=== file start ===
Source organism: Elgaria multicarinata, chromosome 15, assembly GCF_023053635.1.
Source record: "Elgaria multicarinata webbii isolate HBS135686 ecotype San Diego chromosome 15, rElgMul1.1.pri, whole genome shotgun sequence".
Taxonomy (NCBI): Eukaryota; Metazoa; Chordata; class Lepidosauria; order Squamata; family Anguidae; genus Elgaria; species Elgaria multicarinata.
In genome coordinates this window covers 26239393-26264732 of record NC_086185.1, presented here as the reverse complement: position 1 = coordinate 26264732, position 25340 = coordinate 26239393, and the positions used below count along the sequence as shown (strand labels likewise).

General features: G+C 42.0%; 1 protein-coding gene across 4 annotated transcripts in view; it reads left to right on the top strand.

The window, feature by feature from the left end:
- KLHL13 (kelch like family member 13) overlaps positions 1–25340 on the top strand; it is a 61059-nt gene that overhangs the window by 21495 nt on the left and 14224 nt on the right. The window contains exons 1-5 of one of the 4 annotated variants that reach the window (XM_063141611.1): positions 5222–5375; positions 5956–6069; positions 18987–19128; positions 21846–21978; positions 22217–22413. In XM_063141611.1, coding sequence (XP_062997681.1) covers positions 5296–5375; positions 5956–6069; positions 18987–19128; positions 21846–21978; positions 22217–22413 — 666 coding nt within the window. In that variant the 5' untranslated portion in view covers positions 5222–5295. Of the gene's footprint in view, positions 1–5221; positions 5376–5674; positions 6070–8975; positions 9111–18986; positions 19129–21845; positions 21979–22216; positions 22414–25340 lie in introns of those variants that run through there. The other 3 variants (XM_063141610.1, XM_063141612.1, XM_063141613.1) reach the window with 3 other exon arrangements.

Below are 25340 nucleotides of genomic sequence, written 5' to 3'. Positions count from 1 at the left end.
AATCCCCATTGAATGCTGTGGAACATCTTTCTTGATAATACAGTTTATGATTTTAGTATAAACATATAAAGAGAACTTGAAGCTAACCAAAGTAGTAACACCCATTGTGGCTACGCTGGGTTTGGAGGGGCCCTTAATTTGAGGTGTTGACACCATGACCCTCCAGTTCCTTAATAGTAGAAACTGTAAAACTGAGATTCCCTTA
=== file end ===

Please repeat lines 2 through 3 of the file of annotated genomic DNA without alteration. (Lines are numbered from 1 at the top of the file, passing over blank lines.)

Source record: "Elgaria multicarinata webbii isolate HBS135686 ecotype San Diego chromosome 15, rElgMul1.1.pri, whole genome shotgun sequence".
Taxonomy (NCBI): Eukaryota; Metazoa; Chordata; class Lepidosauria; order Squamata; family Anguidae; genus Elgaria; species Elgaria multicarinata.